Review of Industrial Organization 17: 155–176, 2000.
© 2000 Kluwer Academic Publishers. Printed in the Netherlands.
Reducing Structural Dominance and Entry Barriers
in Russian Industry
HARRY G. BROADMAN
Russia and Europe & Central Asia Operations, The World Bank Room H-4-167, 1818 H Street,
N.W. Washington, DC 20433, U.S.A.
Abstract. While many industrial ﬁrms in Russia have undergone ownership change, relatively few
have competitively restructured. This paper, using survey and other data, suggests much of Russian
industry is immune from robust competition due to seller/buyer concentration in select markets,
a high degree of vertical integration, and geographic segmentation. Regulatory constraints protect
incumbent ﬁrms from entrants, both domestic and foreign. The absence of new businesses is strik-
ing. Restructuring anti-competitive structures and reducing barriers to entry should be key items
in Russia’s post-privatization program, and the paper sketches out a reform agenda. The nascent
rules-based framework for competition policy should be strengthened to reduce discretion, increase
transparency and enhance accountability.
Key words: Competition policy, corporate governance, entry barriers, privatization, regulatory
reform, Russian industrial structure.
The development of a competitive private sector business environment in the indus-
is essential to the sustainability of Russia’s growth. Since the start of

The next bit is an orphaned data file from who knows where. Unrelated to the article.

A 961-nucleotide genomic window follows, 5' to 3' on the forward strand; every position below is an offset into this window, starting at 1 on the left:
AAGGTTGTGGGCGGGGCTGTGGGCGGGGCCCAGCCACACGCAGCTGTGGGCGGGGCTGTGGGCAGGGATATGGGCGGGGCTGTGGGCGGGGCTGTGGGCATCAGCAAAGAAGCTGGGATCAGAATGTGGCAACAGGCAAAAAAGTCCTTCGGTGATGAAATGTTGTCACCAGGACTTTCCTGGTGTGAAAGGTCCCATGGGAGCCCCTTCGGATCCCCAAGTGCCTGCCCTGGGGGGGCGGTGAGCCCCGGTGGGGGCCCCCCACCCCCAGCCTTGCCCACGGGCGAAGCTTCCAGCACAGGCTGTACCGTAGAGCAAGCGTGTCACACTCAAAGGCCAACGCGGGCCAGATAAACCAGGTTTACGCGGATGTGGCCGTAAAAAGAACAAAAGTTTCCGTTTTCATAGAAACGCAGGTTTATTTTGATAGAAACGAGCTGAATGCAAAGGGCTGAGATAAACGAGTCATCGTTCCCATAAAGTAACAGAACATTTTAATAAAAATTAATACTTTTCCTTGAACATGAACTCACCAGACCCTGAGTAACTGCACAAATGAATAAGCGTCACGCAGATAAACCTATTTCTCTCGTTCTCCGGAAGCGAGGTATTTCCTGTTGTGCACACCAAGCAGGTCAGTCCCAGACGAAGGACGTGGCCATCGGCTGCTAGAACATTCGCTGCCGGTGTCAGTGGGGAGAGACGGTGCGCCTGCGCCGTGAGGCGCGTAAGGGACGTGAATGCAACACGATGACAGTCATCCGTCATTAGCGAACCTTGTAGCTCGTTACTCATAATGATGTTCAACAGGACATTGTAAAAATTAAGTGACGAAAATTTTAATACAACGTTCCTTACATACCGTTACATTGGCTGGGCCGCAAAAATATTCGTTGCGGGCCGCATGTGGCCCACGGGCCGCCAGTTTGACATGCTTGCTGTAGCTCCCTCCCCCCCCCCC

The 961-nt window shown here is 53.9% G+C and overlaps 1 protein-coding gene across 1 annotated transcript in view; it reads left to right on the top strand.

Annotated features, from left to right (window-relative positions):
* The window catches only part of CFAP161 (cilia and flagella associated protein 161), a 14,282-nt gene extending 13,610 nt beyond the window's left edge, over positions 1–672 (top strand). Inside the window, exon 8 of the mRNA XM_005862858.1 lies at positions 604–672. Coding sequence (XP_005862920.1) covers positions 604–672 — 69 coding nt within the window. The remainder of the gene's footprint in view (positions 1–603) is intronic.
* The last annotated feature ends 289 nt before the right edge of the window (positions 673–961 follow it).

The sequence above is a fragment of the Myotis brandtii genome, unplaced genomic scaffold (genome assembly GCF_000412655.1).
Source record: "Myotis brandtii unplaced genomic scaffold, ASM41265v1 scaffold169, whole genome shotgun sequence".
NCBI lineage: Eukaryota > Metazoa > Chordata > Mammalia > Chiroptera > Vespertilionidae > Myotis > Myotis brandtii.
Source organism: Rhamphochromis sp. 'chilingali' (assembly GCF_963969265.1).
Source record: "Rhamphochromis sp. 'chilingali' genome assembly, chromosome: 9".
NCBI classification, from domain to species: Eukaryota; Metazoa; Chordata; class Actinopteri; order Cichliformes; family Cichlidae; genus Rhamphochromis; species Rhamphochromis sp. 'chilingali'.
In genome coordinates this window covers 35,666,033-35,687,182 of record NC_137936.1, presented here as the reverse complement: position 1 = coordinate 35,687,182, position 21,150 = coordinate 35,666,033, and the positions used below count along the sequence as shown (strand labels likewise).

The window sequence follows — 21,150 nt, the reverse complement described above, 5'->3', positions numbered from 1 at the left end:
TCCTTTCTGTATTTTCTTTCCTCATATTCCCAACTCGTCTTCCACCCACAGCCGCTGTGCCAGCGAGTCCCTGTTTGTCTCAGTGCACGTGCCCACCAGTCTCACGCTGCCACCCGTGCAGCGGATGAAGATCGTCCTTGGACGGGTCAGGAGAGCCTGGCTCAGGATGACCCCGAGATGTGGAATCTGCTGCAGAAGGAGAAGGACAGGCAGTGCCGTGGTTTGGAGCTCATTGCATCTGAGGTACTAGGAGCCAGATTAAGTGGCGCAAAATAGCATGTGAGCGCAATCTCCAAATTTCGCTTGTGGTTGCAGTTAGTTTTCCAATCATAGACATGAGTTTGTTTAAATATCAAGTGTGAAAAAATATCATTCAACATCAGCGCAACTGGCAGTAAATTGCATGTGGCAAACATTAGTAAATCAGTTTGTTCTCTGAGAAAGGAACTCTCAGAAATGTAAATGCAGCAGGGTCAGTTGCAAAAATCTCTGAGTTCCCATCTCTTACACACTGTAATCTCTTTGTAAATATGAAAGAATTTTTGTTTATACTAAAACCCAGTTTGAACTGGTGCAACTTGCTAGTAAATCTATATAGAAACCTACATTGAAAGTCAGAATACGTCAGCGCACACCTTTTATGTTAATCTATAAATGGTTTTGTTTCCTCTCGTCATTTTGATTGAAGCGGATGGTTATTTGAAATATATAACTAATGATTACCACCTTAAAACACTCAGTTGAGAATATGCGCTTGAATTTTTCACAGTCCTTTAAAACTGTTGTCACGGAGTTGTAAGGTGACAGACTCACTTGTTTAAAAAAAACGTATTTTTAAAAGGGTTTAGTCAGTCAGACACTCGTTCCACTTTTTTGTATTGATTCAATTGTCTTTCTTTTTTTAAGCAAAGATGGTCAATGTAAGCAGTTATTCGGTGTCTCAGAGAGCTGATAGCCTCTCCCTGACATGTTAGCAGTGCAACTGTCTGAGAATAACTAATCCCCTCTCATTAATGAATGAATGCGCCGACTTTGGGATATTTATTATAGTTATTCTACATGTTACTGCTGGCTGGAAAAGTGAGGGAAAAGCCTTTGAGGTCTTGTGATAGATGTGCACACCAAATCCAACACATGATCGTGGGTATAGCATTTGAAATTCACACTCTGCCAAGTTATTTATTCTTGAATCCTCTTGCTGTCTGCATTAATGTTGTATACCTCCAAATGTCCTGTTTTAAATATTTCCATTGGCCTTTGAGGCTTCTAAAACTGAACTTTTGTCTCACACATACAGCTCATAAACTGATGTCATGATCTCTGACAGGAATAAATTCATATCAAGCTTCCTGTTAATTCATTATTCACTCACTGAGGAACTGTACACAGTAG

reforms in 1992, signiﬁcant progress has been made in many areas of the economy.
Russia’s industrial sector is one where price controls have been lifted on 90% of
wholesale and retail goods, and most state owned enterprises (SOEs) have been
privatized, although some key SOEs have yet to be fully or partially divested.
Yet Russia had not undertaken signiﬁcant restructuring of dominant ﬁrms or
eliminated non-economic barriers to entry before price liberalization or privatiza-
The views contained in this paper are those of the author’s alone and do not necessarily reﬂect
the views of the World Bank Group, its member countries or its Board. For helpful discussions and
comments the author is grateful to K. Hendley, B. Levy, P. Murrell, J. Nellis, B. Slay, and V. Tsapelik.
The focus of this paper is Russia’s manufacturing sector; it does not address the infrastructure
monopolies (what the Russian authorities refer to as the “natural monopolies”). This article draws
from Broadman (1999a).
See Broadman (1998). As of December 1999 more than 130,000 enterprises had been privatized
in Russia since 1992. There are approximately 29,000 federally-owned enterprises and institutions,
of a total of 88,000 state owned enterprises nationwide.